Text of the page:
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cremation ashe law france

Scattering and Cremation Ashes Law in France

What is the law in France concerning cremation ashes and scattering ashes?

France is a progressive secular state, however when it comes to death it seems to be rather conservative in its outlook. Whilst just over half of the population (51%) assert being Christian (with Roman Catholicism being by far and away the most practised form). Even though the population are becoming more secular and cremation is on the rise, the law concerning scattering ashes and ashes in general has got more, not less restrictive in recent years.

Cremation ashes in France (they call them funerary ashes – cendres funéraires), despite what many think, is restrictive you are not permitted to:

  • Scatter ashes on undesignated or public land e.g. parks, beaches, your own garden etc., or
  • Keep ashes at home*

*Since 2008, the law states that ashes are not to be kept at home and only those who have been cremated before 19 December 2008 (and have collected them) are able to.

Now families have a year to make a choice of what to do and they a few of choices:

  • Garden of Remembrance, or
  • Columbarium
  • Family mausoleum

Local Authorities with 2000 or more inhabitants have an obligation to provide the first two options in their cemetery.

During that year when the family can deliberate, they are not allowed to take the ashes home (they must be kept at the crematorium or place of worship) and if they fail to decide the authority will make it on their behalf.

What a shame, our French cousin don’t seem to have embraced the liberty bit of liberty, equality, fraternity in this particular case, I wonder what the rational was? Church exerting its influence or the authorities looking across the channel and thinking – What a they doing? We’ll do the opposite.  Oh well, vive la difference….

9 thoughts on “Scattering and Cremation Ashes Law in France

  1. Reply
    Rebecca - 4th May 2021

    Dear Richard, I am hoping that you may be able to help me with an initial question regarding my Dad’s ashes, before I turn to Google Translate to contact the funeral home in France to ask them! My Dad and step-Mum retired to live in France, where Mum died and was buried. After her death I had to bring my Dad back to live in England and his wish was to be cremated and have his ashes taken back to France to be placed in her grave. Unfortunately my Dad died in February and I need to look at how I can carry out his wishes (when we are allowed to travel again). I have my Dad’s ashes and the appropriate paperwork to take them to France, but I wondered if placing his ashes in my Mum’s grave is allowed? Or will I have to find an alternative way to get them together again? Any pointers would be so gratefully received.

    1. Reply
      Richard Martin - 4th May 2021

      Hi Rebecca
      I can’t say I am qualified to proffer advice. If was me I would contact the site where your mum is buried. It probable that the plot was purchase (or leased) and adding your dad would be possible if a little tricky in terms of paperwork and translation. I would try and do as much ahead of traveling as possible, practicality if your French is not great, plus there can be a fair amount of paperwork to be navigated.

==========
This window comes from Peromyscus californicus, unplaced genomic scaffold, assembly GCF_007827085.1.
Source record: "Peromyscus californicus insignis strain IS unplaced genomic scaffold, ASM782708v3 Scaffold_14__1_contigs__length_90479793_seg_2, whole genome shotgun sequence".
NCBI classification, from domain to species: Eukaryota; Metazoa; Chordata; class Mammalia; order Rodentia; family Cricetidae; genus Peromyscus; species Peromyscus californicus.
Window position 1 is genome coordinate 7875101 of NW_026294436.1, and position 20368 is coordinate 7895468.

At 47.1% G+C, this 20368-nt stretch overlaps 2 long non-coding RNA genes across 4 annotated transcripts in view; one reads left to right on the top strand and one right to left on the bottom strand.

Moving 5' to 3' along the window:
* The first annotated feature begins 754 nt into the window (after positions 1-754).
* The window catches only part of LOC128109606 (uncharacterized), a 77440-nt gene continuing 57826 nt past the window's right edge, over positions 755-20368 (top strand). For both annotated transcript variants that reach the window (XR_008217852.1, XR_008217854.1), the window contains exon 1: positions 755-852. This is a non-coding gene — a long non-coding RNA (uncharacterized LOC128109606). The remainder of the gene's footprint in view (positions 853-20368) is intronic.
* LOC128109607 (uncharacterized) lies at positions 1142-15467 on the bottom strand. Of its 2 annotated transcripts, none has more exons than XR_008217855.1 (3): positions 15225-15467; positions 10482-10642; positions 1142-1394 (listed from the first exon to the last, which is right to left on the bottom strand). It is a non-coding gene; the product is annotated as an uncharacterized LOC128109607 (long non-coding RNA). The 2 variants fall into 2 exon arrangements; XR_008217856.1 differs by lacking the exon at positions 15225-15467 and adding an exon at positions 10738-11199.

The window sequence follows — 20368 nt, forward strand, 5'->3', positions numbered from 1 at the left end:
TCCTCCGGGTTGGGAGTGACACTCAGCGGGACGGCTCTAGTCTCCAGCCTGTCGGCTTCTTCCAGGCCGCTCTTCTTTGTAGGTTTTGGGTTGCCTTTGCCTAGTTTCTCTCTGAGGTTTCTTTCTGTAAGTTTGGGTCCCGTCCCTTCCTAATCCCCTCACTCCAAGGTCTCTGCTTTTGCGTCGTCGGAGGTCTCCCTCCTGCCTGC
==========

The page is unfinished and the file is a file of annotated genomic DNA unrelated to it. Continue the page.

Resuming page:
I hope this helps, good luck..
      Regards
      Richard

      1. Reply
        Rebecca - 4th May 2021

        That has been a great help and I appreciate you taking the time to reply.

  2. Reply
    Nina - 1st March 2021

    I think France is correct in having tight restrictions. The UK has a significant problem now with scattering of ashes in public places. Snowdon is awash with them, as are many beauty spots and other destinations (parks, stately homes etc.). People appear to take no time to research what guidance there is or think of the impact of their actions on places and people.

    1. Reply
      Richard Martin - 1st March 2021

      Thank you for your comment Nina, I agree in some respects, I think people scattering without due care is a problem and some people simply either don’t or don’t realise the impact they are having on other. Although awash would perhaps be over egging it. Ben Nevis has banned the practice and it might be sensible if other iconic spots followed suit. However neither do I think the draconian approach in France would work here either. Like most things balance and proportionality are needed to allow expression with memorialisation whilst not having an impact on others.

  3. Reply
    Barbara Vize - 12th February 2021

    I would like to be either buried or have my ashes interred in Lourdes, France. Is this possible for an American citizen from the U.S.?

    1. Reply
      Richard Martin - 16th February 2021

      Dear Barbara

      Ashes law in France is quite strict, I don’t know if it is possible. However I am presuming this is for religious reasons and that may potentially be a route for you, due to the location having such a prominence in the Catholic faith they may be a way through your church I would start by speaking to your priest?

      Kind regards
      Richard

  4. Reply
    Dennis - 16th November 2019

    How about ashes at a military cemetery where my father is buried?

    1. Reply
      Richard Martin - 18th November 2019

      Dear Dennis
      Military graves are control and maintained by the Commonwealth War Graves Commision and they have their own set of rules. We have a seperate post about them, have a look here – Military Graves in France

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